I am often frustrated with the church. I find myself drifting away for periods of time and then wandering back. I am too unorthodox in my theology to be in the mainstream of Christianity, so I linger at the margins. I am often uncomfortable with the theology of the ancient creeds and so I remain silent when they are recited and I am equally uncomfortable with the theology of 21st century happy-clappy praise songs, so I do not join in. For me, the experience of worship should be challenging, not entertaining. It should help us grapple with poverty and injustice, war and oppression.
Through the past half century, I have experienced the church in many settings—as part of a struggling inner city parish, a growing suburban congregation, and a tiny small-town church. I have been a part of churches with many ethnic roots: German, Slovak, Norwegian and African-American. Over the years, I have been a part of the church’s engagement with social, political, and economic issues. As I came of age, I witnessed the church struggle with integration and civil rights, and then watched it segregate itself every Sunday morning for worship. I have seen it wrestle with the evils of war, and watched it feebly respond to U.S. military involvement in Vietnam, Central America, Afghanistan, and Iraq. I have seen the church grapple with women’s social, political, and reproductive rights and their equal right to ordination—which far too many churches still deny. And most recently, I have watched the never-ending debate over the role of gay and lesbian people in the church and their frequent exclusion from equality in the body of Christ and its leadership.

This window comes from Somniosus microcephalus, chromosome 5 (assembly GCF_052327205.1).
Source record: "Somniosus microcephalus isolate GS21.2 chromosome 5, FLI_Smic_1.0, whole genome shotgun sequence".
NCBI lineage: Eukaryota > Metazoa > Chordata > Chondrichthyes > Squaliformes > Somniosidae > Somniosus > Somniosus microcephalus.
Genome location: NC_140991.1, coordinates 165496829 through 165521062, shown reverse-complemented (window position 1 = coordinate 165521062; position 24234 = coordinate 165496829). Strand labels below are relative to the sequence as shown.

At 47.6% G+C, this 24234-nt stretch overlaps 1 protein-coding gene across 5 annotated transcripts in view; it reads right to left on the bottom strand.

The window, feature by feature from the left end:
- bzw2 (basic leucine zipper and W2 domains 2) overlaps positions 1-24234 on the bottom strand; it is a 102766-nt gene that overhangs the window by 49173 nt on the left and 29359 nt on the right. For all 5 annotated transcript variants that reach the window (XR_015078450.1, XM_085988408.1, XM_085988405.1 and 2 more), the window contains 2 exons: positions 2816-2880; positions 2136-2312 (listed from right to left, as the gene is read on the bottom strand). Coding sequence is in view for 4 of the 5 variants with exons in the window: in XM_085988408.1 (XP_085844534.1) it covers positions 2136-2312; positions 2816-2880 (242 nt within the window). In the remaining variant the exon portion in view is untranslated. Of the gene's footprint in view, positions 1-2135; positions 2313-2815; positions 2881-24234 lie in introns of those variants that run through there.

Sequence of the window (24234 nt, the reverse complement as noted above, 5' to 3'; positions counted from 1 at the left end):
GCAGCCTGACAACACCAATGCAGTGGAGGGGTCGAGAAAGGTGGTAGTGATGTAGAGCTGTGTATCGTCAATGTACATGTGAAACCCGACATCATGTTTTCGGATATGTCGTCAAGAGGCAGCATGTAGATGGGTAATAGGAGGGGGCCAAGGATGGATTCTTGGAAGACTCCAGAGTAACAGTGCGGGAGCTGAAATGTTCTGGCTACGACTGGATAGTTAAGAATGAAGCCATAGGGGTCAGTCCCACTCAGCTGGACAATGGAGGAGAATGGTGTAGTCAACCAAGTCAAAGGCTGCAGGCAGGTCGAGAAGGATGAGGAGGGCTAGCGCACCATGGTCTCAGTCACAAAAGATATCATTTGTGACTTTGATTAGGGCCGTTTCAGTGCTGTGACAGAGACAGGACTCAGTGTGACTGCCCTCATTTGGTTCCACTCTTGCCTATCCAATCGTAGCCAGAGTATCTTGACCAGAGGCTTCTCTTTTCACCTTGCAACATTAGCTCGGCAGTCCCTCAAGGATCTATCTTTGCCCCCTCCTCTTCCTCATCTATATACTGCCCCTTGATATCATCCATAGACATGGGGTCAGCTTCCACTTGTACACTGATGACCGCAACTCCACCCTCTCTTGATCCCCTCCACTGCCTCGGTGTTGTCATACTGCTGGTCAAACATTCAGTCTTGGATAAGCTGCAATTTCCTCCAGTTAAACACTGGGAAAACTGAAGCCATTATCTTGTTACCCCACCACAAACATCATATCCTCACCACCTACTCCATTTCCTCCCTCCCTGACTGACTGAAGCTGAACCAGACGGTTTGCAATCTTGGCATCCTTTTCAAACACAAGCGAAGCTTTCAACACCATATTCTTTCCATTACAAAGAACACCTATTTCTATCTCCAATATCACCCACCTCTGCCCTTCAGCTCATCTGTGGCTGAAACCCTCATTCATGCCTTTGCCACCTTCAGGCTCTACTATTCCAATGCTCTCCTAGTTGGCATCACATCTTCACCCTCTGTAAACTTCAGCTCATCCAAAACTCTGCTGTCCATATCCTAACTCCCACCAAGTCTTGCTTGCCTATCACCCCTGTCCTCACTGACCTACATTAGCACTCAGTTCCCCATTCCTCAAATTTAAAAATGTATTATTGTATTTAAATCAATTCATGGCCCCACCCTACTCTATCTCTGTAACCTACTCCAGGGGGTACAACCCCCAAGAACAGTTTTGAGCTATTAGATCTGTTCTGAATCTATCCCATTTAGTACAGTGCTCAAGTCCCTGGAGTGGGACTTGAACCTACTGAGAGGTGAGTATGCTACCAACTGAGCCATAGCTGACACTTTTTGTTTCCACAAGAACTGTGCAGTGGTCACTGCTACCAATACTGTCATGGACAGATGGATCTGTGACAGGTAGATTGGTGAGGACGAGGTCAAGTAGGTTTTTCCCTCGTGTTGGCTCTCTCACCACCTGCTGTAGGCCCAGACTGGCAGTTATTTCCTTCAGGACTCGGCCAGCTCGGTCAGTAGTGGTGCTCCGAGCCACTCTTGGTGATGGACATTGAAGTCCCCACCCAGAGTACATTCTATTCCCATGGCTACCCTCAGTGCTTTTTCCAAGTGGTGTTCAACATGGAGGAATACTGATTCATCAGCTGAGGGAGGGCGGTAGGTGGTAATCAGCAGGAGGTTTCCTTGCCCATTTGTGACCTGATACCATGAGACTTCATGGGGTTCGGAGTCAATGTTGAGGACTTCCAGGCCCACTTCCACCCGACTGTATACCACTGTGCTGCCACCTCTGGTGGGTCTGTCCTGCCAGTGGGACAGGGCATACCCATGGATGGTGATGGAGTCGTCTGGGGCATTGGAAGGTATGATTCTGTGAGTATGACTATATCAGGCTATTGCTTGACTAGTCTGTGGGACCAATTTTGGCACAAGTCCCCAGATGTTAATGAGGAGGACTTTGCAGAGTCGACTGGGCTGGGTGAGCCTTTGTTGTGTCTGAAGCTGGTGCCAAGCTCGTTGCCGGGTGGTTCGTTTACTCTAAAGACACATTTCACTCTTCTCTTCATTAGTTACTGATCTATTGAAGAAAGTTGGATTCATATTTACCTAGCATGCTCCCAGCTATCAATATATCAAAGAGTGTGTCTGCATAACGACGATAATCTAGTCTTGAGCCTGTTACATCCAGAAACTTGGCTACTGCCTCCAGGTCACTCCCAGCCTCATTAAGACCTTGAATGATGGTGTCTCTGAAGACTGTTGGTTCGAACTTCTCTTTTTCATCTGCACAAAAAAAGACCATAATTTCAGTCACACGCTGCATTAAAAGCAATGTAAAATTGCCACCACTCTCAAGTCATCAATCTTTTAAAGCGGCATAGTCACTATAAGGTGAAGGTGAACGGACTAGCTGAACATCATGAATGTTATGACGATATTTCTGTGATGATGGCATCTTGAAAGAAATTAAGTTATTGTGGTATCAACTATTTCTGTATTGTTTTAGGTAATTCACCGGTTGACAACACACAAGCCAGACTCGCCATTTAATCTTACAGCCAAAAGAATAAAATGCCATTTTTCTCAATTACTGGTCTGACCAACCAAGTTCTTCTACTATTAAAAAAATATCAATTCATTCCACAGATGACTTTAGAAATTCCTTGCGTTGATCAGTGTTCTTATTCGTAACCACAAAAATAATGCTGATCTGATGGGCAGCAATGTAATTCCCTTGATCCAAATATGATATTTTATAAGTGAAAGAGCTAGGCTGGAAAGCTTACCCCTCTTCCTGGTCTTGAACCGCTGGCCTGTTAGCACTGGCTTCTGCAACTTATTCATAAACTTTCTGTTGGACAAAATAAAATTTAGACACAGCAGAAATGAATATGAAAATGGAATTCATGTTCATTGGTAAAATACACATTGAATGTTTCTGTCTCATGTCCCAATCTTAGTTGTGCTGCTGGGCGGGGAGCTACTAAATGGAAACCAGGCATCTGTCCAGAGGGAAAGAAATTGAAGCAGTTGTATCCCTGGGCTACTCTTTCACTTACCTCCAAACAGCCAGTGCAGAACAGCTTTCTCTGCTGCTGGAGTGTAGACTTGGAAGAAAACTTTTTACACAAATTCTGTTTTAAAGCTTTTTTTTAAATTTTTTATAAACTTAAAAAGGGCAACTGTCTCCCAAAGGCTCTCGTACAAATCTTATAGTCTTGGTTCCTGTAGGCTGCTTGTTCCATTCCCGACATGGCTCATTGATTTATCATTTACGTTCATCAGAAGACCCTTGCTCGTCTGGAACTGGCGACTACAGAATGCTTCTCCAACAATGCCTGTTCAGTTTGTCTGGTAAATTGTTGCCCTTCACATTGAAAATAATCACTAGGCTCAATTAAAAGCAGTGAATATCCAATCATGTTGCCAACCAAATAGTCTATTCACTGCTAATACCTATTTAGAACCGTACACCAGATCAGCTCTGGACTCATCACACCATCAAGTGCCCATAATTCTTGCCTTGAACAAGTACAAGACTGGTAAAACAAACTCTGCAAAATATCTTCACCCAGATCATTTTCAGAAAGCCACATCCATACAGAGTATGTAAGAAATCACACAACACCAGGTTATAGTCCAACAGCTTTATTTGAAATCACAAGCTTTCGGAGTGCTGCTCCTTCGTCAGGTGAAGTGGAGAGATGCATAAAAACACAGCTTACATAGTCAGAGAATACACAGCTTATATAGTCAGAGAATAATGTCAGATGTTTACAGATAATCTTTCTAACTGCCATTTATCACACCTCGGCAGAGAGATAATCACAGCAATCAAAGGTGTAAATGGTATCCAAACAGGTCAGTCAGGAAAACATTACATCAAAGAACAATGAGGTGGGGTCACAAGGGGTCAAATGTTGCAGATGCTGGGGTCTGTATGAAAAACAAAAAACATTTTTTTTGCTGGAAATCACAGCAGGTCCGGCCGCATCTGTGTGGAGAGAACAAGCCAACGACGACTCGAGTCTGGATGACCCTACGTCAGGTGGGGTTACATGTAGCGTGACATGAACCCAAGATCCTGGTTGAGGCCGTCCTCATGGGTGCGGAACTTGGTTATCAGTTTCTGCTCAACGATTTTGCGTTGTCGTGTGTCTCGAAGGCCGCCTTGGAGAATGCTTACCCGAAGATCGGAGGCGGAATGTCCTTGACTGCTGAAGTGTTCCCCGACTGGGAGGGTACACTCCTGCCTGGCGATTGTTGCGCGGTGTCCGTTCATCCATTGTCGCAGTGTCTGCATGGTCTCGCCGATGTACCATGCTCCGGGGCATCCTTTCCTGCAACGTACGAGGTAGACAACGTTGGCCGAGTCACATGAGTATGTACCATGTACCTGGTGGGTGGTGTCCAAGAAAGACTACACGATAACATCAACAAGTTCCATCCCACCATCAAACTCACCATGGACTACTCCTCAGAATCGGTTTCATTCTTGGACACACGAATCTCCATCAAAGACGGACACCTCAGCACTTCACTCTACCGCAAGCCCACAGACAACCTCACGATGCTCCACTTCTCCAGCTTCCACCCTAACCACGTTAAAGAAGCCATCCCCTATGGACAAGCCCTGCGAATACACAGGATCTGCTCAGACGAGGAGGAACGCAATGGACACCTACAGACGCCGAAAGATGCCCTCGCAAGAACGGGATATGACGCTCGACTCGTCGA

On nearly every one of these issues, the larger church has found itself on the tail end of the struggle for peace and justice. It has rarely been a leader in these movements and all too often has been a distant follower. I have watched churches test the wind on nearly every social issue and adopt positions that will offend the fewest number of its members—often in the name of ‘unity.’ I have observed that many churches rise to speak boldly and prophetically only after the matter has been resolved by society at large and the issue has been settled everywhere but in the church.
Increasingly it seems that the church has become an irrelevant force in the world. Too many churches seem focused entirely on personal salvation rather than addressing the everyday evils of violence, power, and systemic injustice. Too many congregations focus solely on themselves instead of the suffering and needs of their neighbors. Too many pastors find it difficult to speak the truth, challenge the faithful, and rock the boat. In nearly every country the church too often serves as a chaplain to the policies of the state rather than a prophetic voice calling for peace and justice.
I wish the church was different. I wish it was more faithful in its calling. Yet I take heart that there are faithful people and communities who, though small, are engaged in the work of God on earth. Jesus often used images of a tiny minority who could accomplish great things—a bit of yeast in a large loaf of bread, a pinch of salt in a great kettle of soup, a tiny mustard seed scattered in a well-tended garden, a feeble lamp in a vast darkened house.